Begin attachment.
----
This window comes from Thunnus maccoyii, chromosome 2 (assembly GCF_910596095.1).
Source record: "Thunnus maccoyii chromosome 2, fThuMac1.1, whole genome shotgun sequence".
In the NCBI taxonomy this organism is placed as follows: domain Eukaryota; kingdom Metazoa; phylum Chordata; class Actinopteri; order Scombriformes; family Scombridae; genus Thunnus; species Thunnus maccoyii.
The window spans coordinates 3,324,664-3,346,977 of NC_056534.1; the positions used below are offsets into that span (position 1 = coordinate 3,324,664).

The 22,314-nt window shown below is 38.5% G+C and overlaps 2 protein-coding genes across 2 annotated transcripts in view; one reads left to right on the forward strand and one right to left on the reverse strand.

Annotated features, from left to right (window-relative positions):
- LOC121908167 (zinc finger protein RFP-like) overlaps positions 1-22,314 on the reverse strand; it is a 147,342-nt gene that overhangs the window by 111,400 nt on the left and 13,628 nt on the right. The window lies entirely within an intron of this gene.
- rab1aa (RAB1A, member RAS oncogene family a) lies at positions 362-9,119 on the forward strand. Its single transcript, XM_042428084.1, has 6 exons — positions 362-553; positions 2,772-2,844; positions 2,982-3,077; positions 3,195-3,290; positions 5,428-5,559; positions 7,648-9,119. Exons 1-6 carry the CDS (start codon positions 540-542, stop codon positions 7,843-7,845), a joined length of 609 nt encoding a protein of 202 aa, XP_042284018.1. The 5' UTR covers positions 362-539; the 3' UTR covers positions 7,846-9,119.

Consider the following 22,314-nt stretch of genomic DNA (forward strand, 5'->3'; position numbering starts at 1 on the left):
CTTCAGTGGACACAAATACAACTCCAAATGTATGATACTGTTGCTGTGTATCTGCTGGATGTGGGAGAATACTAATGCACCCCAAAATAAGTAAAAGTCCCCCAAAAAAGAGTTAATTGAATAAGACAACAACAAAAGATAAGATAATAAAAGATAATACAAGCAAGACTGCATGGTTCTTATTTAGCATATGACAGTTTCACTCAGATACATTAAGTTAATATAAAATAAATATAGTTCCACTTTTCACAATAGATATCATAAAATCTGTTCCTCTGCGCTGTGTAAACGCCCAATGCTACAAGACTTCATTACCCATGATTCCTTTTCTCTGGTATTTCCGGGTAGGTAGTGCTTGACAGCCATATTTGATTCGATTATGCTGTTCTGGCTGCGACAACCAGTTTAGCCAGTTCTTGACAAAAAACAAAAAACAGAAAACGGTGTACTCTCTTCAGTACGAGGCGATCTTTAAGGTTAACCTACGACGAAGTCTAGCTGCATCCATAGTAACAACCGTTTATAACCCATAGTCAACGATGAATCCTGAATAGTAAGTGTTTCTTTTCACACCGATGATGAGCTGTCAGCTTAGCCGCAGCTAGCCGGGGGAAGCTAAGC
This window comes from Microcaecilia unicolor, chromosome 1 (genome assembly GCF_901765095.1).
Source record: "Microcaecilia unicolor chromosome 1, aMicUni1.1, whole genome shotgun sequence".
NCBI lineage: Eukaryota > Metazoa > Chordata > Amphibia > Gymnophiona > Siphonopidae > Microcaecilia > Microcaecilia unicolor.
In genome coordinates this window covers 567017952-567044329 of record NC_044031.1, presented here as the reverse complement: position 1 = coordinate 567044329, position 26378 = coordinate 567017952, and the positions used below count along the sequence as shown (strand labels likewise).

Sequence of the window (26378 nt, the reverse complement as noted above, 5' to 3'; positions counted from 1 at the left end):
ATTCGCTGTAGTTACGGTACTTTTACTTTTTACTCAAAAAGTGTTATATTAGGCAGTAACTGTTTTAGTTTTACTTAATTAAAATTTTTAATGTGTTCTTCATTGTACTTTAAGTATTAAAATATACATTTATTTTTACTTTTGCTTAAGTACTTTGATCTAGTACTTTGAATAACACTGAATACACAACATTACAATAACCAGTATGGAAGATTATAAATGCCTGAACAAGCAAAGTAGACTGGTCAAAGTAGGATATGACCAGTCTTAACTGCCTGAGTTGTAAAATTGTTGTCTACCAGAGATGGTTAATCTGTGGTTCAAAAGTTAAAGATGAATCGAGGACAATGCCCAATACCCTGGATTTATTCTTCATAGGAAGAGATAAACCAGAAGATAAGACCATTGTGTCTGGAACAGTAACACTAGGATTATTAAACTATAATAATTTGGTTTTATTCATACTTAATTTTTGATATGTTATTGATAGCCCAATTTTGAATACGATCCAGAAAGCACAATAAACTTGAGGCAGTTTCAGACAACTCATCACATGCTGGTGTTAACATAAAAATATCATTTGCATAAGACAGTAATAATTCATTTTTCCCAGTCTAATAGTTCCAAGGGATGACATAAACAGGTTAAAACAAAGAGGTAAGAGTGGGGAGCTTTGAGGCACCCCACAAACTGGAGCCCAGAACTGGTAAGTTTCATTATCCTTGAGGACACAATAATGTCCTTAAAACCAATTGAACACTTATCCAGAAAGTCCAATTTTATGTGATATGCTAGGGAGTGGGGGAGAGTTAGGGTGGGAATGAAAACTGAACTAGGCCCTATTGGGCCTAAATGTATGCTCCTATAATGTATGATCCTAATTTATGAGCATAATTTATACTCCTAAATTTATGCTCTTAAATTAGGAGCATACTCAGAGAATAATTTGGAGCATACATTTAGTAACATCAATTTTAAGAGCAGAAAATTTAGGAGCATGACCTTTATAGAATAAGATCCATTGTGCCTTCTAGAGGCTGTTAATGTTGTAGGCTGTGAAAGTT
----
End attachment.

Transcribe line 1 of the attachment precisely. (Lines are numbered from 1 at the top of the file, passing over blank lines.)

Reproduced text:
This window comes from Thunnus maccoyii, chromosome 2 (assembly GCF_910596095.1).